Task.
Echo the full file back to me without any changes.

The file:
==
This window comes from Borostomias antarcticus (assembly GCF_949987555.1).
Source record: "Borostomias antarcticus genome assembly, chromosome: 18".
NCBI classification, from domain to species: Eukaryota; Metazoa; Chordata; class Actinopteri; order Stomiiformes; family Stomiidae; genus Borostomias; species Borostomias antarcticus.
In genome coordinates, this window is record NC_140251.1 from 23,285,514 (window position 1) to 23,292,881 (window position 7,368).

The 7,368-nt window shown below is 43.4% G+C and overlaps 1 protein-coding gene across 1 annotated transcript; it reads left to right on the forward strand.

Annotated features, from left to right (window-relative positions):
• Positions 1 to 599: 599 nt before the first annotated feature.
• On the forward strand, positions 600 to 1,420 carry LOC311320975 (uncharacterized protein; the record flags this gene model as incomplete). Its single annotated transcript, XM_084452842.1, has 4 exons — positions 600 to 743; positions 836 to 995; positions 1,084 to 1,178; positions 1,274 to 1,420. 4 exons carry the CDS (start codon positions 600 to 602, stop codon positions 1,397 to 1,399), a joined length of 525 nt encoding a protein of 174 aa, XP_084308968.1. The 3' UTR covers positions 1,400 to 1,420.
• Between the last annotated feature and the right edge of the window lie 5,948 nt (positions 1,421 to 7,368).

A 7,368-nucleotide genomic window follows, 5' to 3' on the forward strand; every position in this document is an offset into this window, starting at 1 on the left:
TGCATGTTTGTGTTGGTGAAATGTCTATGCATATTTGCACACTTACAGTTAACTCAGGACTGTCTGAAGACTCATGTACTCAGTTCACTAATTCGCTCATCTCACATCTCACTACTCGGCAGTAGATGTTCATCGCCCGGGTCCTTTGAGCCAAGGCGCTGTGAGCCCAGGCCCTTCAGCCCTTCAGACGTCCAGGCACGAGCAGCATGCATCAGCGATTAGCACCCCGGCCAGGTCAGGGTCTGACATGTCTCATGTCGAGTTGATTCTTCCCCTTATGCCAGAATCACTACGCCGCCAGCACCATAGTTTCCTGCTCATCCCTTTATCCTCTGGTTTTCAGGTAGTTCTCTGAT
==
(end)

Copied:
This window comes from Borostomias antarcticus (assembly GCF_949987555.1).
Source record: "Borostomias antarcticus genome assembly, chromosome: 18".
NCBI classification, from domain to species: Eukaryota; Metazoa; Chordata; class Actinopteri; order Stomiiformes; family Stomiidae; genus Borostomias; species Borostomias antarcticus.
In genome coordinates, this window is record NC_140251.1 from 23,285,514 (window position 1) to 23,292,881 (window position 7,368).

The 7,368-nt window shown below is 43.4% G+C and overlaps 1 protein-coding gene across 1 annotated transcript; it reads left to right on the forward strand.

Annotated features, from left to right (window-relative positions):
• Positions 1 to 599: 599 nt before the first annotated feature.
• On the forward strand, positions 600 to 1,420 carry LOC311320975 (uncharacterized protein; the record flags this gene model as incomplete). Its single annotated transcript, XM_084452842.1, has 4 exons — positions 600 to 743; positions 836 to 995; positions 1,084 to 1,178; positions 1,274 to 1,420. 4 exons carry the CDS (start codon positions 600 to 602, stop codon positions 1,397 to 1,399), a joined length of 525 nt encoding a protein of 174 aa, XP_084308968.1. The 3' UTR covers positions 1,400 to 1,420.
• Between the last annotated feature and the right edge of the window lie 5,948 nt (positions 1,421 to 7,368).

A 7,368-nucleotide genomic window follows, 5' to 3' on the forward strand; every position in this document is an offset into this window, starting at 1 on the left:
TGCATGTTTGTGTTGGTGAAATGTCTATGCATATTTGCACACTTACAGTTAACTCAGGACTGTCTGAAGACTCATGTACTCAGTTCACTAATTCGCTCATCTCACATCTCACTACTCGGCAGTAGATGTTCATCGCCCGGGTCCTTTGAGCCAAGGCGCTGTGAGCCCAGGCCCTTCAGCCCTTCAGACGTCCAGGCACGAGCAGCATGCATCAGCGATTAGCACCCCGGCCAGGTCAGGGTCTGACATGTCTCATGTCGAGTTGATTCTTCCCCTTATGCCAGAATCACTACGCCGCCAGCACCATAGTTTCCTGCTCATCCCTTTATCCTCTGGTTTTCAGGTAGTTCTCTGAT